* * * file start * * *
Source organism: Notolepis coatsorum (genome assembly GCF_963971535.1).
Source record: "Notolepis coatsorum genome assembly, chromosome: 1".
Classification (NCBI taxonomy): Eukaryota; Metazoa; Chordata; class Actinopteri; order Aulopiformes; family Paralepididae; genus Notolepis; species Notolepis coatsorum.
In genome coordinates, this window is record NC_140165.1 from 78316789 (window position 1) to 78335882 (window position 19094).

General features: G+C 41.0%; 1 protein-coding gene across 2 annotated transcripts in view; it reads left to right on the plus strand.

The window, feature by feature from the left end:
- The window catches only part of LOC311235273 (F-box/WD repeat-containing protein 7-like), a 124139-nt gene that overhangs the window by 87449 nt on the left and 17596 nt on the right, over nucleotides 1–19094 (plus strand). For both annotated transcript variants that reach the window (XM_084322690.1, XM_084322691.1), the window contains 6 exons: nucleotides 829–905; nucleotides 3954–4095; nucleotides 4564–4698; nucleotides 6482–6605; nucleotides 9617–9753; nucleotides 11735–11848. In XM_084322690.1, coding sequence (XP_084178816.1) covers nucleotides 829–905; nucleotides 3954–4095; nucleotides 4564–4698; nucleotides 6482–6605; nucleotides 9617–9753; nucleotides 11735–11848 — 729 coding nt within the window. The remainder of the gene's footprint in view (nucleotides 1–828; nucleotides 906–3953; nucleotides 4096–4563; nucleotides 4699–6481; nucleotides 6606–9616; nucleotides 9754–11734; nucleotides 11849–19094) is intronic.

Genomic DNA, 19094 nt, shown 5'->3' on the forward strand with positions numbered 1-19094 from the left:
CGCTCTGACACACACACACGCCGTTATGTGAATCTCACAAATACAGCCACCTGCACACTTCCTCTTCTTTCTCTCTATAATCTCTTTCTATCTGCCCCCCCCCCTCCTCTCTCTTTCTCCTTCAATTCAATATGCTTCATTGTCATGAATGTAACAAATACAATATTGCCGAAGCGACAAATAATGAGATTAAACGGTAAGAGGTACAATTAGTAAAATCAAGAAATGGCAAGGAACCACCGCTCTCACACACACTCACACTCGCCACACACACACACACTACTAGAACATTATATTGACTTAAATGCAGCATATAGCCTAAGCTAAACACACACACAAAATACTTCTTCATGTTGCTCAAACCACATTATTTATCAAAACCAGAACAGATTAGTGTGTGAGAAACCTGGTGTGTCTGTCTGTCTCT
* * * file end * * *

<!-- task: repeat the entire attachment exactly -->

Source organism: Notolepis coatsorum (genome assembly GCF_963971535.1).
Source record: "Notolepis coatsorum genome assembly, chromosome: 1".
Classification (NCBI taxonomy): Eukaryota; Metazoa; Chordata; class Actinopteri; order Aulopiformes; family Paralepididae; genus Notolepis; species Notolepis coatsorum.
In genome coordinates, this window is record NC_140165.1 from 78316789 (window position 1) to 78335882 (window position 19094).

General features: G+C 41.0%; 1 protein-coding gene across 2 annotated transcripts in view; it reads left to right on the plus strand.

The window, feature by feature from the left end:
- The window catches only part of LOC311235273 (F-box/WD repeat-containing protein 7-like), a 124139-nt gene that overhangs the window by 87449 nt on the left and 17596 nt on the right, over nucleotides 1–19094 (plus strand). For both annotated transcript variants that reach the window (XM_084322690.1, XM_084322691.1), the window contains 6 exons: nucleotides 829–905; nucleotides 3954–4095; nucleotides 4564–4698; nucleotides 6482–6605; nucleotides 9617–9753; nucleotides 11735–11848. In XM_084322690.1, coding sequence (XP_084178816.1) covers nucleotides 829–905; nucleotides 3954–4095; nucleotides 4564–4698; nucleotides 6482–6605; nucleotides 9617–9753; nucleotides 11735–11848 — 729 coding nt within the window. The remainder of the gene's footprint in view (nucleotides 1–828; nucleotides 906–3953; nucleotides 4096–4563; nucleotides 4699–6481; nucleotides 6606–9616; nucleotides 9754–11734; nucleotides 11849–19094) is intronic.

Genomic DNA, 19094 nt, shown 5'->3' on the forward strand with positions numbered 1-19094 from the left:
CGCTCTGACACACACACACGCCGTTATGTGAATCTCACAAATACAGCCACCTGCACACTTCCTCTTCTTTCTCTCTATAATCTCTTTCTATCTGCCCCCCCCCCTCCTCTCTCTTTCTCCTTCAATTCAATATGCTTCATTGTCATGAATGTAACAAATACAATATTGCCGAAGCGACAAATAATGAGATTAAACGGTAAGAGGTACAATTAGTAAAATCAAGAAATGGCAAGGAACCACCGCTCTCACACACACTCACACTCGCCACACACACACACACTACTAGAACATTATATTGACTTAAATGCAGCATATAGCCTAAGCTAAACACACACACAAAATACTTCTTCATGTTGCTCAAACCACATTATTTATCAAAACCAGAACAGATTAGTGTGTGAGAAACCTGGTGTGTCTGTCTGTCTCT